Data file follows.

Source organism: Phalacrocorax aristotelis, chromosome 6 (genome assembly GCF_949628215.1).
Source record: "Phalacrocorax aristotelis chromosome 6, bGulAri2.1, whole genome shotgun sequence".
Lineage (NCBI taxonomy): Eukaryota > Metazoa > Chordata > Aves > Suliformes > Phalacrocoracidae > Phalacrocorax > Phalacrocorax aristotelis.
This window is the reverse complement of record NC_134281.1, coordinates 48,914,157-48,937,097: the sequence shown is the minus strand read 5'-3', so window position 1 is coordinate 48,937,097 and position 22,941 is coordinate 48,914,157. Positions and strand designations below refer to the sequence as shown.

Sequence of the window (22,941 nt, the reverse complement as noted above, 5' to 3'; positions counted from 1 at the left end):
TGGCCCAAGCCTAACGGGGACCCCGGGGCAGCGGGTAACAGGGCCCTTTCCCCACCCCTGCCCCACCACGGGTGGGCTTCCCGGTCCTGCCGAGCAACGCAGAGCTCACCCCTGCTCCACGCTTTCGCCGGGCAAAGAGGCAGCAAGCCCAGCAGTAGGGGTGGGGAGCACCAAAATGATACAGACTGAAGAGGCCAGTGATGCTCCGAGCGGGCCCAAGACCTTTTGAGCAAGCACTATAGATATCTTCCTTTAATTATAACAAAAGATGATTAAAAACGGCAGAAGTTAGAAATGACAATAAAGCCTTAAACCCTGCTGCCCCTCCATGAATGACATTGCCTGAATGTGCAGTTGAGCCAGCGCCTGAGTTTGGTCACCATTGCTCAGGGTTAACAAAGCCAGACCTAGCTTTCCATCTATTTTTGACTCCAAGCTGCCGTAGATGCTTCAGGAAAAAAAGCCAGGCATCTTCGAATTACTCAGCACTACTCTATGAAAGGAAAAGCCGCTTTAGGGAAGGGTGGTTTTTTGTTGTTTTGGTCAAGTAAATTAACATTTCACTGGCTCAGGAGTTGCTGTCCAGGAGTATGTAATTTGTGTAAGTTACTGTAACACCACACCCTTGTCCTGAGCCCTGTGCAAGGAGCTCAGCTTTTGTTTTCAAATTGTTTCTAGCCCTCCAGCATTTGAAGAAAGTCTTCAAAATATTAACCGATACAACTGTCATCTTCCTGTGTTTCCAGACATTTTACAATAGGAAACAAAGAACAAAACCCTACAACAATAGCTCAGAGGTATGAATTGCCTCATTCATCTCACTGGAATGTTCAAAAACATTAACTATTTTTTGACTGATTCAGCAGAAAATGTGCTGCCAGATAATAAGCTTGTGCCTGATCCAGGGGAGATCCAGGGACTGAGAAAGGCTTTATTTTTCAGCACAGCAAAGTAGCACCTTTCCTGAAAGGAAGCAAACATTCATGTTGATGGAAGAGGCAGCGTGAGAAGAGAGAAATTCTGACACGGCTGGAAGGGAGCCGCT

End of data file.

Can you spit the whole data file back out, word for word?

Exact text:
Source organism: Phalacrocorax aristotelis, chromosome 6 (genome assembly GCF_949628215.1).
Source record: "Phalacrocorax aristotelis chromosome 6, bGulAri2.1, whole genome shotgun sequence".
Lineage (NCBI taxonomy): Eukaryota > Metazoa > Chordata > Aves > Suliformes > Phalacrocoracidae > Phalacrocorax > Phalacrocorax aristotelis.
This window is the reverse complement of record NC_134281.1, coordinates 48,914,157-48,937,097: the sequence shown is the minus strand read 5'-3', so window position 1 is coordinate 48,937,097 and position 22,941 is coordinate 48,914,157. Positions and strand designations below refer to the sequence as shown.

Sequence of the window (22,941 nt, the reverse complement as noted above, 5' to 3'; positions counted from 1 at the left end):
TGGCCCAAGCCTAACGGGGACCCCGGGGCAGCGGGTAACAGGGCCCTTTCCCCACCCCTGCCCCACCACGGGTGGGCTTCCCGGTCCTGCCGAGCAACGCAGAGCTCACCCCTGCTCCACGCTTTCGCCGGGCAAAGAGGCAGCAAGCCCAGCAGTAGGGGTGGGGAGCACCAAAATGATACAGACTGAAGAGGCCAGTGATGCTCCGAGCGGGCCCAAGACCTTTTGAGCAAGCACTATAGATATCTTCCTTTAATTATAACAAAAGATGATTAAAAACGGCAGAAGTTAGAAATGACAATAAAGCCTTAAACCCTGCTGCCCCTCCATGAATGACATTGCCTGAATGTGCAGTTGAGCCAGCGCCTGAGTTTGGTCACCATTGCTCAGGGTTAACAAAGCCAGACCTAGCTTTCCATCTATTTTTGACTCCAAGCTGCCGTAGATGCTTCAGGAAAAAAAGCCAGGCATCTTCGAATTACTCAGCACTACTCTATGAAAGGAAAAGCCGCTTTAGGGAAGGGTGGTTTTTTGTTGTTTTGGTCAAGTAAATTAACATTTCACTGGCTCAGGAGTTGCTGTCCAGGAGTATGTAATTTGTGTAAGTTACTGTAACACCACACCCTTGTCCTGAGCCCTGTGCAAGGAGCTCAGCTTTTGTTTTCAAATTGTTTCTAGCCCTCCAGCATTTGAAGAAAGTCTTCAAAATATTAACCGATACAACTGTCATCTTCCTGTGTTTCCAGACATTTTACAATAGGAAACAAAGAACAAAACCCTACAACAATAGCTCAGAGGTATGAATTGCCTCATTCATCTCACTGGAATGTTCAAAAACATTAACTATTTTTTGACTGATTCAGCAGAAAATGTGCTGCCAGATAATAAGCTTGTGCCTGATCCAGGGGAGATCCAGGGACTGAGAAAGGCTTTATTTTTCAGCACAGCAAAGTAGCACCTTTCCTGAAAGGAAGCAAACATTCATGTTGATGGAAGAGGCAGCGTGAGAAGAGAGAAATTCTGACACGGCTGGAAGGGAGCCGCT